A Great Cloud of Witnesses

This morning, my friends and I huddle by the school entrance, making conversation with other parents and school administrators.  As we notice the line of cars pulling up to drop off children, I’m overcome with the desire to run up to the car doors, open them wide, and greet each child like he or she were a celebrity. 

London Paparazzi

I imagine each car to be a long black limousine. I even include fashion commentary like we’re on the Red Carpet for some premiere.

My friend and I laugh about making this our community job each morning.  We wonder what it might feel like to arrive at school and have folks open your car door, celebrate your arrival, and compliment your outfit.  What if we even brought paparazzi to our morning Red Carpet event?  What if we really did announce a child’s arrival?  You’ve arrived!  Welcome to school you beautiful, wonderful person!  You are very important to us! 

Walking home from the school, I feel like I’ve touched upon something eternal in that moment of opening a car door and celebrating a child’s arrival.  Something about that act seems to echo in eternity. 

All of us parents, surrounding those youngest members of our community–celebrating them like that, protecting their journey from car to school entrance–represents a spiritual reality for me:  I too am surrounded by that love and protection at all times.  I have cheerleaders in the heavens. 

Doesn’t scripture teach in Hebrews 12 that we are “surrounded by a great cloud of witnesses” who cheer us on, helping us “run with perseverance the race marked out for us?”  We cannot see the saints and angels, but aren’t they surely there in some unseen realm about me?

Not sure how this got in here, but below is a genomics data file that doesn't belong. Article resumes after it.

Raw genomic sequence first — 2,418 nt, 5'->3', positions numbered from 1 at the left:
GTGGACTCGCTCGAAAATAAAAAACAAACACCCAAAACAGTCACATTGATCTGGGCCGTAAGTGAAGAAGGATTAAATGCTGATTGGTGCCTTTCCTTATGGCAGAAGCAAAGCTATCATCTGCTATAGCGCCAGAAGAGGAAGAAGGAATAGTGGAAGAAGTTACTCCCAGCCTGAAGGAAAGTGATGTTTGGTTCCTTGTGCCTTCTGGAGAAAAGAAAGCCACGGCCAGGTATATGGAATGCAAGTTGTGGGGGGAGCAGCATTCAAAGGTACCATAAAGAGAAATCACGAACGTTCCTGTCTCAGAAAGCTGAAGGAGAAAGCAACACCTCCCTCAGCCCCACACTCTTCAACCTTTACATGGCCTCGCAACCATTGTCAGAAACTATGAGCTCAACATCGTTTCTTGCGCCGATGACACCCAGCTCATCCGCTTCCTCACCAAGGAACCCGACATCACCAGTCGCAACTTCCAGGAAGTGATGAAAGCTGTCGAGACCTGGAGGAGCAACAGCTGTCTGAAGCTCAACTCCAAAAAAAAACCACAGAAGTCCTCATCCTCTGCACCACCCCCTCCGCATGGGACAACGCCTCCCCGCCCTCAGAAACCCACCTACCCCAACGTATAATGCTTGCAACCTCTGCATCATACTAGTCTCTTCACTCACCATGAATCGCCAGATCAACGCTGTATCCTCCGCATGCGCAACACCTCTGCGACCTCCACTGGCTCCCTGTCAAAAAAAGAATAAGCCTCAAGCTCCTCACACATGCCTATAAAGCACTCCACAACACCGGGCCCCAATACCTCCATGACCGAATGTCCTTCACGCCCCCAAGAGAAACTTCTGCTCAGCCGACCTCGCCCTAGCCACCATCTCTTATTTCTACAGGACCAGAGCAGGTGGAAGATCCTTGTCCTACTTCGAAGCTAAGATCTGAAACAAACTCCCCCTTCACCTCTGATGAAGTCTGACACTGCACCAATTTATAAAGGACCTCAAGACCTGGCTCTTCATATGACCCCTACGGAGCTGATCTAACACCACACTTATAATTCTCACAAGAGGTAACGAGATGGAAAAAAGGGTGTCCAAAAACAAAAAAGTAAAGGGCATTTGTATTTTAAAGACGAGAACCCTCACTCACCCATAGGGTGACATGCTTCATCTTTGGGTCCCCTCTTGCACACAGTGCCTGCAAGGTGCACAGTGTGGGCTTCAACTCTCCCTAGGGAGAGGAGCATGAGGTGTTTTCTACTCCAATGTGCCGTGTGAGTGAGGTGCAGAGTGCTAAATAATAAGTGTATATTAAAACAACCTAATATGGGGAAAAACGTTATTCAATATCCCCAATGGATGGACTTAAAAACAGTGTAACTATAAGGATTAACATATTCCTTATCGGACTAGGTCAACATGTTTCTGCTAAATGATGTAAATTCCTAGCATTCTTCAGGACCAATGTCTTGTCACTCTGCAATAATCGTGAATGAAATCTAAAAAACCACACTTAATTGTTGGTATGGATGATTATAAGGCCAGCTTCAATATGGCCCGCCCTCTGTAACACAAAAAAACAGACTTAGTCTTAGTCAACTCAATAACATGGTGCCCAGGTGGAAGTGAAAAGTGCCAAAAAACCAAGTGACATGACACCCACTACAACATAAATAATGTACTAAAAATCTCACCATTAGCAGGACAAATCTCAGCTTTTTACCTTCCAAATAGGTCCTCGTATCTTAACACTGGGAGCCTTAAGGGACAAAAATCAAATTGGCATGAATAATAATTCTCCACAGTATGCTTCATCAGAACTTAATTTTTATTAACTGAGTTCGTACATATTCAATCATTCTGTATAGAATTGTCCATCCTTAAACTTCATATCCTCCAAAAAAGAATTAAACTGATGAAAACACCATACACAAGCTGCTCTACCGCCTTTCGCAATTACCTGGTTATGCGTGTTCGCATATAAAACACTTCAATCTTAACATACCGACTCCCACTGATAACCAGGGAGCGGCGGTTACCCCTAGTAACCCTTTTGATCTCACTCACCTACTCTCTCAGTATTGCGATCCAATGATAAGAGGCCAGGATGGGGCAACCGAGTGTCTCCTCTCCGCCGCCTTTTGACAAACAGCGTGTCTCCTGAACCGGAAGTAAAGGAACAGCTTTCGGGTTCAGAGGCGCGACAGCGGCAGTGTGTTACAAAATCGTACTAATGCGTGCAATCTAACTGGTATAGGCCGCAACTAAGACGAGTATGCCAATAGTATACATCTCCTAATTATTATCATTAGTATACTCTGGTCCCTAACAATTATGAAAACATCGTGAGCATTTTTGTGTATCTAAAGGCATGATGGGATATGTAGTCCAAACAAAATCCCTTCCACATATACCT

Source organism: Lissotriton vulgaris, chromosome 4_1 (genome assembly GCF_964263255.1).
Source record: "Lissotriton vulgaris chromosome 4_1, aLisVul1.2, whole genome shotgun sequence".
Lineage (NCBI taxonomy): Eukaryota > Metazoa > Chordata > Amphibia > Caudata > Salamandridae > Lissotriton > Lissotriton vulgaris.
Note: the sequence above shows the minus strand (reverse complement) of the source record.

Later, I ride in my minivan across town.  As I unfasten my seat belt and turn to touch the door handle, I imagine them all there outside my van.  My Red Carpet event unfolds as I walk into the cold, bright day, surrounded by my cloud of witnesses.   

They cheer about me, celebrating and protecting.

(Photo, “Paparazzi at the ICA in London” by Justinc, courtesy of Creative Commons)


Completely Unnecessary

The principal of my daughters’ elementary school knows their names.  This elementary school has 495 students, and the principal learns their names by the end of the first week of school.

I know. I’ve seen her walk in the halls saying “hello” to groups of students by name. 

I also know that learning my daughters’ names is not in her job description.  Here’s an official job description for a school principal: 

Provides leadership for the professional staff of the school in the development, implementation, and evaluation of a comprehensive educational program, and to administer the program in accordance with school board policies and administrative rules and regulations. 

It doesn’t say that she’s supposed to know names.  And yet she knows them.

I thought about her today when I remembered how my new kindergartner felt when that principal saw her in the hall and announced her name–not for being bad or for being known for trouble–but for just arriving in the school.  

I belong here.  Even the principal knows my name. 

Completely unnecessary might this task seem to some;  it’s not in the job description. 

As I walked around campus today, I thought about what’s not written in our job descriptions that we might do for others.  Sure, it’s not part of the official policy, but what if we did that extraordinary and unnecessary thing that could forever change somebody else?

Maybe it’s as simple as learning all the names of our co-workers or neighbors.  

I don’t know how she does it.  I asked that principal how she memorizes every single child’s name.  She didn’t answer.  She was too busy announcing another name and shaking hands with a boy who passed by us.